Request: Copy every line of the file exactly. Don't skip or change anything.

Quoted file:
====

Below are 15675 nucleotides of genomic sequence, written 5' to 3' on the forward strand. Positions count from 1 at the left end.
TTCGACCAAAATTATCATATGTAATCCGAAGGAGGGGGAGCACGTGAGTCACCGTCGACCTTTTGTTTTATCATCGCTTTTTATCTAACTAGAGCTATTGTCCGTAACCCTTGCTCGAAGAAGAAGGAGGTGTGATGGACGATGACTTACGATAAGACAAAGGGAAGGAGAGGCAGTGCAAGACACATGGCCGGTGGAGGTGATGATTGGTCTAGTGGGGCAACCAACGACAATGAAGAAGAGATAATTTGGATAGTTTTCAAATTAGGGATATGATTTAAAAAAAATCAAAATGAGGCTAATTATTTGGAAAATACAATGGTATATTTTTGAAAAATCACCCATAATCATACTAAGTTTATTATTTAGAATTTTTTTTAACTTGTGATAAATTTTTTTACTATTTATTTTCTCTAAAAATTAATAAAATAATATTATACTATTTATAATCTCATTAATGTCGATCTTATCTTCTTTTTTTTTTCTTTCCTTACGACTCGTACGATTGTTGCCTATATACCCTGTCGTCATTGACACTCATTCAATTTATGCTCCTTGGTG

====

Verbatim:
Below are 15675 nucleotides of genomic sequence, written 5' to 3' on the forward strand. Positions count from 1 at the left end.
TTCGACCAAAATTATCATATGTAATCCGAAGGAGGGGGAGCACGTGAGTCACCGTCGACCTTTTGTTTTATCATCGCTTTTTATCTAACTAGAGCTATTGTCCGTAACCCTTGCTCGAAGAAGAAGGAGGTGTGATGGACGATGACTTACGATAAGACAAAGGGAAGGAGAGGCAGTGCAAGACACATGGCCGGTGGAGGTGATGATTGGTCTAGTGGGGCAACCAACGACAATGAAGAAGAGATAATTTGGATAGTTTTCAAATTAGGGATATGATTTAAAAAAAATCAAAATGAGGCTAATTATTTGGAAAATACAATGGTATATTTTTGAAAAATCACCCATAATCATACTAAGTTTATTATTTAGAATTTTTTTTAACTTGTGATAAATTTTTTTACTATTTATTTTCTCTAAAAATTAATAAAATAATATTATACTATTTATAATCTCATTAATGTCGATCTTATCTTCTTTTTTTTTTCTTTCCTTACGACTCGTACGATTGTTGCCTATATACCCTGTCGTCATTGACACTCATTCAATTTATGCTCCTTGGTG